The Government is considering rolling out rapid antigen test kits more generally, the Taoiseach has said.
Micheál Martin said he wants to develop a culture of self-testing.
The Government is to launch a communications campaign around the proper use of antigen tests and when they should be used.
It comes as close contacts of a confirmed Covid-19 case who are fully vaccinated and asymptomatic will receive a box of antigen tests.
Health Minister Stephen Donnelly confirmed that the new initiative has begun and that close contacts who are vaccinated and do not have symptoms of the virus will now be able to test themselves at home using the free tests.
Speaking on Thursday, Mr Martin said: “We are now dealing close contacts as of today.
“There will be a communications campaign around the proper use of antigen tests because the expert review group did ascertain there is a need for proper advice for the utilisation of such tests as a supplement to PCR.”
He said that antigen testing will be a “further weapon” in the Government’s armoury to deal with the current wave of Covid.
The Government announced earlier this month that antigen testing would have a wider role in the country’s response to the pandemic.
The free antigen tests are available to anyone aged 13 and over.
If an antigen test comes back positive, people will be required to self-isolate and get a PCR Covid-19 test.
The Health Service Executive says that people will receive a box of five antigen tests and will be asked to do three tests over the course of several days.
“It is a really important day today for rapid testing,” Mr Donnelly said.
He said households can expect to receive antigen tests from Friday onwards.
Mr Donnelly urged anyone with symptoms to still get a PCR test.
The Health Minister admitted that he would have liked the rollout of rapid testing to have been quicker.
“It has been slower than I would have liked,” he told Newstalk.
Concerns have been expressed in recent days about the major increase in Covid-19 cases.
Mr Martin also said that Government has not received any advice about cutting down on children’s activities outside school over worrying case numbers.
At a briefing by the National Public Health Emergency Team on Wednesday afternoon, deputy chief medical officer Dr Ronan Glynn said that parents should consider if their children need to be part of every activity.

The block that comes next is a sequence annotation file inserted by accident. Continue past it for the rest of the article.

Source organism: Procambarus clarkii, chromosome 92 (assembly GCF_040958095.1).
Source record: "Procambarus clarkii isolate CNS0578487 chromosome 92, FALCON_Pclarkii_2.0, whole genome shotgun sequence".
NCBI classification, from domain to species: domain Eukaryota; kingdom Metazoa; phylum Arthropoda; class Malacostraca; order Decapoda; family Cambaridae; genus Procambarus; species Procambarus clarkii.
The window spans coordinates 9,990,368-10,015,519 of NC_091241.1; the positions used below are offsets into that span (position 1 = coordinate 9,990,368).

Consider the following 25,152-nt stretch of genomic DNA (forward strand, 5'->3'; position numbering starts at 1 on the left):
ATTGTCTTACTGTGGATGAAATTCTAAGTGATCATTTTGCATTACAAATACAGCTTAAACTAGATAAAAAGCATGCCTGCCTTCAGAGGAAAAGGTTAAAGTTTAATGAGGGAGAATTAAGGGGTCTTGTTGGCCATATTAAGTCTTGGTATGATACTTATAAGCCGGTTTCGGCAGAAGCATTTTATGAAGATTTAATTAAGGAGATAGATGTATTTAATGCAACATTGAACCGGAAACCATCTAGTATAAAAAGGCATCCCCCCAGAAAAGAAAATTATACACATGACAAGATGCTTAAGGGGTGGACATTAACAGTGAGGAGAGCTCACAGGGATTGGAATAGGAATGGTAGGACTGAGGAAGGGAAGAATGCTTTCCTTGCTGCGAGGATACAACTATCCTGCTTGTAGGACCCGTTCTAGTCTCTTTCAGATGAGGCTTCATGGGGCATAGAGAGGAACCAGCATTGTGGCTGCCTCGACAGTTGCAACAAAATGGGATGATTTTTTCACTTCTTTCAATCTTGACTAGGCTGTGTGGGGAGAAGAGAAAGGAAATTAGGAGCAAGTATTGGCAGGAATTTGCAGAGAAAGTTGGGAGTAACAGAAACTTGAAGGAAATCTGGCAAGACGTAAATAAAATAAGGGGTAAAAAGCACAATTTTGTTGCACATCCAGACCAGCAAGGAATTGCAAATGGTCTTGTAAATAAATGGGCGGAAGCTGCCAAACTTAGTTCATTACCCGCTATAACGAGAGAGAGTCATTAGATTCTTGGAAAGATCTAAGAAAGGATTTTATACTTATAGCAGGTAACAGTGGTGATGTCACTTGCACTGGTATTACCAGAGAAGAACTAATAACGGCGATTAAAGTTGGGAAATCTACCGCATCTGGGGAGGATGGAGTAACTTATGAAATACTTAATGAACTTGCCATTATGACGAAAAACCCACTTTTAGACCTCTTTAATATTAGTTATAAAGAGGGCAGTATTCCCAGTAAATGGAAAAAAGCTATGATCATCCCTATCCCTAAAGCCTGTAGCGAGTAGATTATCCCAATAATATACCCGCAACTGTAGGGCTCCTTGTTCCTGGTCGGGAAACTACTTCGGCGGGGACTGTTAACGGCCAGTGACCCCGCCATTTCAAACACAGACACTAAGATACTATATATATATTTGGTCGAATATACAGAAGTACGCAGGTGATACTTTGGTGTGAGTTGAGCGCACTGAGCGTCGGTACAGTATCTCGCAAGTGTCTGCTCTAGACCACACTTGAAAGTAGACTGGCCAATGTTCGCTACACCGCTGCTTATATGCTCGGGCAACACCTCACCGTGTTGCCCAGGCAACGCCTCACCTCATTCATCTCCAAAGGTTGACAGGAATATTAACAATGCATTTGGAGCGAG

“We have received no advice in terms of children not playing outdoor sports or being engaged in outdoor activity,” Mr Martin added.
“I think the more outdoor activities that we can continue with, the better.
“I would be concerned also about mental well being of children. That’s very important.
“I met with Pieta House and different organisations, they’ve always articulated to us the concern around anxiety levels.” On Wednesday, a further 1,631 cases of Covid-19 were confirmed in Ireland.
There were 503 people in hospital with the disease, with 101 in intensive care.
Dr Glynn said there had been a 27% increase in the number of patients in hospital with the virus in the last two weeks.
There were 67 newly notified deaths in the past week.
Mr Donnelly said that Ireland’s successful vaccine programme was the only reason that nightclubs and late-night venues had been allowed to reopen.
The Health Minister expressed support for the idea of extending the vaccine booster programme to healthcare workers, but said the Department of Health had to wait for advice from the National Immunisation Advisory Committee (NIAC).
“I would do it tomorrow.
“I think there’s a very strong case for boosters for healthcare workers,” he said.
“The advice from NIAC has always worked population by population, cohort by cohort.”
Mr Donnelly said that he and chief medical officer Dr Tony Holohan were “engaging very closely with NIAC on this”.